It vs. this: When to use which?

It vs. this: When to use which?

by Laura Jones

Updated November 18, 2022

A really tricky problem for many English learners is knowing when to use it vs. this. The main difference is it is a pronoun and this is a determiner and a pronoun. Because of the difference in grammar of this vs it, they are used in distinct ways. In this article, we’ll look at lots of examples so you can learn how to use this vs it correctly. 

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How to use “it”

Subject and object pronoun

It can replace a subject or object that has already been referred to in a sentence. In this usage, we only use it to refer to an inanimate object or an animal, not a person. It is a third-person singular pronoun

  • Look at the cat! It is about to pounce on that poor bird. 
  • Please pick up the book on your way out. It’s on the table.

Weather, time and distance

It can be used as a dummy subject when talking about the weather, time and distances. You cannot use this in these sentences. 

  • It is really hot today. 
  • It’s ten o’clock. 
  • It is a long way to Los Angeles from here. 

Subject when there is no identifiable actor

You can also use it as a dummy subject in several constructions. 

  • It is important to be on time for the meeting. 
  • It is essential that you learn how to drive as we live in a village. 
  • It is thought that Dr. Jameson will give a presentation.
  • It has been shown that paracetamol is helpful in such cases.

Cleft sentences

It can also be used in cleft sentences. You make these types of sentences when you want to emphasize a certain piece of information. 

  • It was only yesterday when all this happened, so I’m still processing it. 
  • It is Dean who is responsible for this, not Sarah. 

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How to use “this”

Introducing a person

You can use this to introduce a person to someone else or to introduce a thing. 

  • This is my colleague, Alicia. 
  • This was my favorite restaurant when I lived here.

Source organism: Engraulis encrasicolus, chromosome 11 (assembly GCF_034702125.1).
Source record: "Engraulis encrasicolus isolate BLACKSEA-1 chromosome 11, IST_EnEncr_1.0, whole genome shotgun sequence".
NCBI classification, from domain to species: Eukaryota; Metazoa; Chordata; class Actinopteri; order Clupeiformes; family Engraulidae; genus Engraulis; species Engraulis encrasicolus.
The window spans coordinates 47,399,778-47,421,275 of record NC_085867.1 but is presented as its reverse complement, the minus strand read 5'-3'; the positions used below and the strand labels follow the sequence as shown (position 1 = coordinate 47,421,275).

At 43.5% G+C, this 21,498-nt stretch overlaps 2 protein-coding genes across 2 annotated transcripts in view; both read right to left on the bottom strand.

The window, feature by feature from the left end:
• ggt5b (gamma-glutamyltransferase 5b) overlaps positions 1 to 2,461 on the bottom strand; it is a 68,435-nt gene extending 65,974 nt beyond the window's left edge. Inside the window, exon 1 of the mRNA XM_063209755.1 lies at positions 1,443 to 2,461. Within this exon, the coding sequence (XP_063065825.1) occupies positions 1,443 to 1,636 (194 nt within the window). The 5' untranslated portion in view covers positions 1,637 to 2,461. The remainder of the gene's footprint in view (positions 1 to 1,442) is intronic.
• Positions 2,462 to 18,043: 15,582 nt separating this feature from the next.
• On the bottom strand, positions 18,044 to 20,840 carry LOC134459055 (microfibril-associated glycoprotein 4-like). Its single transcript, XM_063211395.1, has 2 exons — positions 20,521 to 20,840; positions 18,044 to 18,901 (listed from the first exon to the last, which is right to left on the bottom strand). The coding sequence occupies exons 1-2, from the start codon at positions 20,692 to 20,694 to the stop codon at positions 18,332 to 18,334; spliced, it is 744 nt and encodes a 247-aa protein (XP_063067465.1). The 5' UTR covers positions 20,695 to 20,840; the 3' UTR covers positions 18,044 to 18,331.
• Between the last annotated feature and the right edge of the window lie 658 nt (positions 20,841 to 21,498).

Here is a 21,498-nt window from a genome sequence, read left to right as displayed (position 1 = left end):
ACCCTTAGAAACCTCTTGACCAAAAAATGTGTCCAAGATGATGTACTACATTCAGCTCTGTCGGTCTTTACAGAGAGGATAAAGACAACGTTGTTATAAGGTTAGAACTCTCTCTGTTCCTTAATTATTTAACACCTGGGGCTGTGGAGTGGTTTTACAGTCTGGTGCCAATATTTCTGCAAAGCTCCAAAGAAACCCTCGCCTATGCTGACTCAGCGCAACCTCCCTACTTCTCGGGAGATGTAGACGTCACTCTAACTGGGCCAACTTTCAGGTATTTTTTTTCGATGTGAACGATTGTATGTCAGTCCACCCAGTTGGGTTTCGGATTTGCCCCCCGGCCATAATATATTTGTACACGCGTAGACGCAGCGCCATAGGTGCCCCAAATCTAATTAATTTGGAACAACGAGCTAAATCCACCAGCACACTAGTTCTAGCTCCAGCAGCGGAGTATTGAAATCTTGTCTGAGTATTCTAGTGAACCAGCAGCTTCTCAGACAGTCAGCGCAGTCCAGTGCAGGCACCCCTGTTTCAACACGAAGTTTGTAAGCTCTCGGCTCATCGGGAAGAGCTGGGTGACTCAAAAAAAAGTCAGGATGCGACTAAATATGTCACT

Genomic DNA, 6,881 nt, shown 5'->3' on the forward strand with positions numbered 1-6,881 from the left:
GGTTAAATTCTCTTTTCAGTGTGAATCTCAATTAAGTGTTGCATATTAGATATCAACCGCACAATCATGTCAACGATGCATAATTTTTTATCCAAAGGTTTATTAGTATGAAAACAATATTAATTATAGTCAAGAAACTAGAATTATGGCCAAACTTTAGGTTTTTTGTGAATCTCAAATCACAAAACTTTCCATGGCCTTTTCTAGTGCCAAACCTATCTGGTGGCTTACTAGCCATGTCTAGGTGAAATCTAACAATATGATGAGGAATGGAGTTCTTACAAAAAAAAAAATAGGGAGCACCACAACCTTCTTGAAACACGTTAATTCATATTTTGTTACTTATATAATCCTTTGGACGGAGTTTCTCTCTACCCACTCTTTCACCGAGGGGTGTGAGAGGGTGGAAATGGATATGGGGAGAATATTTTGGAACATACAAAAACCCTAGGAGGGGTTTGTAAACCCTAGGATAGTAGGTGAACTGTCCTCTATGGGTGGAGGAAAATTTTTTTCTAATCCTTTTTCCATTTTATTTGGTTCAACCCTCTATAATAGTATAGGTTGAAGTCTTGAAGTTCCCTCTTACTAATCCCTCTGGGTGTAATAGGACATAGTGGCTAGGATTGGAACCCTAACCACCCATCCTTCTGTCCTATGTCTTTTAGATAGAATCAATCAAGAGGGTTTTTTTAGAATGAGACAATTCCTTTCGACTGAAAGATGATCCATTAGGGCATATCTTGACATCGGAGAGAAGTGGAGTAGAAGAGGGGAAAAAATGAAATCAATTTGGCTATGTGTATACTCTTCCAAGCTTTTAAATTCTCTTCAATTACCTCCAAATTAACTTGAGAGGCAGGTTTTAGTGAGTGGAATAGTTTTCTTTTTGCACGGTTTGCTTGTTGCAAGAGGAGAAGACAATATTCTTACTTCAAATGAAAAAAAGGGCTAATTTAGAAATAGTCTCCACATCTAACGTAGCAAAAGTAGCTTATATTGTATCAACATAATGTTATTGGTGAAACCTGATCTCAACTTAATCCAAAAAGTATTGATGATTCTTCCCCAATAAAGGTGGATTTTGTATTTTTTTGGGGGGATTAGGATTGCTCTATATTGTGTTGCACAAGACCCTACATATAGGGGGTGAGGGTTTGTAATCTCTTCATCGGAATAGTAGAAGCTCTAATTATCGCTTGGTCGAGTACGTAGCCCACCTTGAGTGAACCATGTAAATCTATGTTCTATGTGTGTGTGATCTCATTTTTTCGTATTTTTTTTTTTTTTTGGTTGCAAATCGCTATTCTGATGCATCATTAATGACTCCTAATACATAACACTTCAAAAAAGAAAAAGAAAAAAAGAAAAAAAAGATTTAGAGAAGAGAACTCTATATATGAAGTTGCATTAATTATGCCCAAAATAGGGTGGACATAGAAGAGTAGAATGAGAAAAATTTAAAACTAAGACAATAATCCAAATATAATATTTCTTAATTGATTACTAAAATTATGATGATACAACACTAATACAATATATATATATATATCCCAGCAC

Demonstrating something near you

Use this when you want to indicate something that is close to you. 

  • This is the photo I was talking about! I can’t believe I found it. 
  • I don’t like this room very much. I’d definitely redecorate if I moved here.
  • I think you should buy this jacket, not that one over there.

Common mistakes with it and this

Identifying vs introducing someone

One common error is knowing when to use it is vs this is. You can use it is as a dummy subject when you are identifying someone. In contrast, you use this is to introduce someone. 

  • Who’s on the phone? – It’s my sister. 
  • Who’s this? – This is my sister, Serena. 


You can use both this and it to refer back to something that has already been mentioned, but there is a difference in usage. English learners really often make mistakes with this usage and overuse it. We use it to refer back to a single thing that has already been mentioned. We use this to refer back to whole sentences or previous parts of a text. Take a look at these examples to see the difference between using it and this in this way. 

My computer is essential to me. It is the one thing I can’t do without at work. (It refers back to the computer only.) 

Computers have become essential in the modern workplace. This means that all employers must provide them to their employees. (This refers back to the whole sentence.)

Our garden is pretty small. It is big enough for us, though. 

Our garden gets a lot of sun year-round. This allows us to sit outside even in the winter.

Can you use it and this correctly?

Hopefully, with these examples, you’ll be able to use it and this correctly in sentences from now on. Remember that it is a subject and object pronoun that refers to animals and inanimate objects, and can be used as a dummy subject in several constructions, including with time and weather. We use this to introduce people and to demonstrate something nearby. 

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Laura is a freelance writer and was an ESL teacher for eight years. She was born in the UK and has lived in Australia and Poland, where she writes blogs for Lingoda about everything from grammar to dating English speakers. She’s definitely better at the first one. She loves travelling and that’s the other major topic that she writes on. Laura likes pilates and cycling, but when she’s feeling lazy she can be found curled up watching Netflix. She’s currently learning Polish, and her battle with that mystifying language has given her huge empathy for anyone struggling to learn English. Find out more about her work in her portfolio.

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